Grafted scales - gardens of the other
Lim, Kevin Kyujung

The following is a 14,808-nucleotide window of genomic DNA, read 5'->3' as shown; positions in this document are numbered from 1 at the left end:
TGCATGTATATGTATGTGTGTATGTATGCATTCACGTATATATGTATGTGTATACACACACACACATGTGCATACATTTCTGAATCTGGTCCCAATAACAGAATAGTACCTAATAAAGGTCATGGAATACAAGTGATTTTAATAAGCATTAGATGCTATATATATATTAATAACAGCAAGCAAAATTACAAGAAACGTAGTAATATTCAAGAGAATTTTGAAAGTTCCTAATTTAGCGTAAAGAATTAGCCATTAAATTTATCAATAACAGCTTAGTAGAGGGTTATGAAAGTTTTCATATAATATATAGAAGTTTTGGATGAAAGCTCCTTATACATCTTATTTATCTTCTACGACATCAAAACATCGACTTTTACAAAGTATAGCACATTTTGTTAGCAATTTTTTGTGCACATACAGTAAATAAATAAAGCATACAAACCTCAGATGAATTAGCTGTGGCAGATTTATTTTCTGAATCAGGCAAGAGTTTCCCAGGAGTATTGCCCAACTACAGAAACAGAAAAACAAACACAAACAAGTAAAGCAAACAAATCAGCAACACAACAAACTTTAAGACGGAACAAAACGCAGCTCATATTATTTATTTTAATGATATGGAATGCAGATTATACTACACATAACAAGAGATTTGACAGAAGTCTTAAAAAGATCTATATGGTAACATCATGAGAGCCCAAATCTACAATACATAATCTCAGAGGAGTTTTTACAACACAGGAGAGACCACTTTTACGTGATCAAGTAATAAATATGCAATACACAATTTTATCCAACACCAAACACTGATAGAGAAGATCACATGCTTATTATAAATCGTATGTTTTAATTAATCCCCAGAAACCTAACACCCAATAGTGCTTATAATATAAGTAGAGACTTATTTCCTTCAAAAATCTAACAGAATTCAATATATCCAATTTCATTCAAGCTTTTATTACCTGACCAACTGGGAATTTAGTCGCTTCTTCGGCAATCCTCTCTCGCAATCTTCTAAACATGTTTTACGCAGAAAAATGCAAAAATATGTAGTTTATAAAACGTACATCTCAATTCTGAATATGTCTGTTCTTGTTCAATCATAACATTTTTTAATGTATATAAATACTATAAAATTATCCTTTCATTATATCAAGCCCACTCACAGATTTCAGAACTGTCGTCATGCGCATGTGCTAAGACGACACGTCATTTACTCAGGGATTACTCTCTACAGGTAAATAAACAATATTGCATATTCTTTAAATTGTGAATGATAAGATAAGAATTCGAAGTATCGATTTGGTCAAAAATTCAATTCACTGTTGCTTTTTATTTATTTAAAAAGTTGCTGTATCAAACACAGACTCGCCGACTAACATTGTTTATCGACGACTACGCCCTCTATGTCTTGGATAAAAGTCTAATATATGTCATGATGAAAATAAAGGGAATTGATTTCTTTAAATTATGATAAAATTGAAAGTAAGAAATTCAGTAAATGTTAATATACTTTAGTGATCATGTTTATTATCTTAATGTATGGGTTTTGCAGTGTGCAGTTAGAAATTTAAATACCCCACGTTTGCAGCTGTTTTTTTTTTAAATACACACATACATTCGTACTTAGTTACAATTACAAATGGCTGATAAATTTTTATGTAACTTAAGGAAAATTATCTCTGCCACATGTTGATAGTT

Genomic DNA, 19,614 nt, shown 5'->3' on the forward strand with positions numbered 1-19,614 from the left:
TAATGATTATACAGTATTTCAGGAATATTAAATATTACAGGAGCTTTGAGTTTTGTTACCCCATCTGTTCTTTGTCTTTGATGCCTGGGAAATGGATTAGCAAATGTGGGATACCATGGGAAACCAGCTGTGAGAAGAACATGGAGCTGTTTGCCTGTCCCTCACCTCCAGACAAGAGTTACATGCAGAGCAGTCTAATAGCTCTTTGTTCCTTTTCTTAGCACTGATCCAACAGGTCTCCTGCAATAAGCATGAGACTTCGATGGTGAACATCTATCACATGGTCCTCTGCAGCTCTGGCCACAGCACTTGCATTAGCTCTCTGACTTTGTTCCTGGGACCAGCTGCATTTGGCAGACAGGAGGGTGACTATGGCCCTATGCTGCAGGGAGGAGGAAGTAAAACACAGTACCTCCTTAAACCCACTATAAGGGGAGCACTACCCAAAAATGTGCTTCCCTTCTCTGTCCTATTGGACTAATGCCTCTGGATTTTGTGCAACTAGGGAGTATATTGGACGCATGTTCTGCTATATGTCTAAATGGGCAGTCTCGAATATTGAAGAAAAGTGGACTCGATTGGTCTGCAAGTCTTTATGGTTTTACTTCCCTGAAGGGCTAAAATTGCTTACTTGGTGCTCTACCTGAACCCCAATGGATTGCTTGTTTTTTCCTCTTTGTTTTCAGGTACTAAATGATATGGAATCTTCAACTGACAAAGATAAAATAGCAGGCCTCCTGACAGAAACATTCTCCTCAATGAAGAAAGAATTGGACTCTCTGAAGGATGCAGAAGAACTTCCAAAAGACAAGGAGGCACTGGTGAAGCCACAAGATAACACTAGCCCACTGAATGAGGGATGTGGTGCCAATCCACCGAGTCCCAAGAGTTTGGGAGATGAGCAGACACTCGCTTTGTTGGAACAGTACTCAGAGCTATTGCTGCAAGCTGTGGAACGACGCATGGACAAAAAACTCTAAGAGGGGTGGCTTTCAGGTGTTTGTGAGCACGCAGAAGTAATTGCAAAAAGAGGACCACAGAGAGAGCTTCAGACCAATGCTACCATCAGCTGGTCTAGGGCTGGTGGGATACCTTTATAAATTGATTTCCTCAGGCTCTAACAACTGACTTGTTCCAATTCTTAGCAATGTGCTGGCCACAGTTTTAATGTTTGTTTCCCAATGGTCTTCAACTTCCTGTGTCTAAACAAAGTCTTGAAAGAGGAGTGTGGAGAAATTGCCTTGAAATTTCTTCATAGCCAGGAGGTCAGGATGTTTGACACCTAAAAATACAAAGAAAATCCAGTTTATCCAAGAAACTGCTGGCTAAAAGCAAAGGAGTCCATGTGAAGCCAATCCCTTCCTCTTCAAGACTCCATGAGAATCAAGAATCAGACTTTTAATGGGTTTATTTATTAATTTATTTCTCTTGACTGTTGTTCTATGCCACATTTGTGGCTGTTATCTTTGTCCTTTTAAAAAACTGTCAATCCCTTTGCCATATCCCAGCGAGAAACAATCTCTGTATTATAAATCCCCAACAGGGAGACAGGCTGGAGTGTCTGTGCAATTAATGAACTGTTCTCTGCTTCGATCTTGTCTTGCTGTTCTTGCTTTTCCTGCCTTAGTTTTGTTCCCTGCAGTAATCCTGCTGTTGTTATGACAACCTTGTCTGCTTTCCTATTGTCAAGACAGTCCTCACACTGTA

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This exegesis aims to critically assay the Master’s research project Grafted Scales: Gardens of the Other. The design outcome for this project proposes a garden that promotes communication and heals a rift between two communities in their incommensurability and difference. The project has a focus on two judicially defined communities located in Wiri, a suburb of Manukau. The prisoners of The Auckland Region Women’s Corrections Facility (ARWCF) and residents in the environs or milieu of ARWCF are targeted in their entangled being-in-common, in order to disrupt their varied boundaries and assumptions. The project seeks ways of bringing to visibility their belonged communities as a being-in-common without identity and with lessened conflict, while an openness of relations to the Other finds support. Gardens of the Other is focused on interrogating qualifications of meaning and the meanings of qualities. Grafted Scales may be considered in terms of a fundamental or primordial relation that opens to visibility quantity and quality in their differing. Scale, the scalar as such, as ratio that binds incommensurate measures opens this play: the necessary conforming of design practices to scalar conventions but also the balancing acts we associate allegorically with justice itself and then the infections that contaminate the surfaces of plant growth. All three encounters with scale are in play with the otherness of the garden. The project seeks to disrupt the meaning of quality as qualification of meaning. It does so with recourse to an application of Derridean deconstruction opening the question of spatial and temporal qualification of design and the processes of meaning making to the undecidable as such as that which opens the question of decision and decisiveness. The rift between communities is neither overcome nor does it remain. The design project opens spatial design to the fundamental ambiguity of partitioning that joins in its separating and that makes the neighbour a fundamental condition of otherness.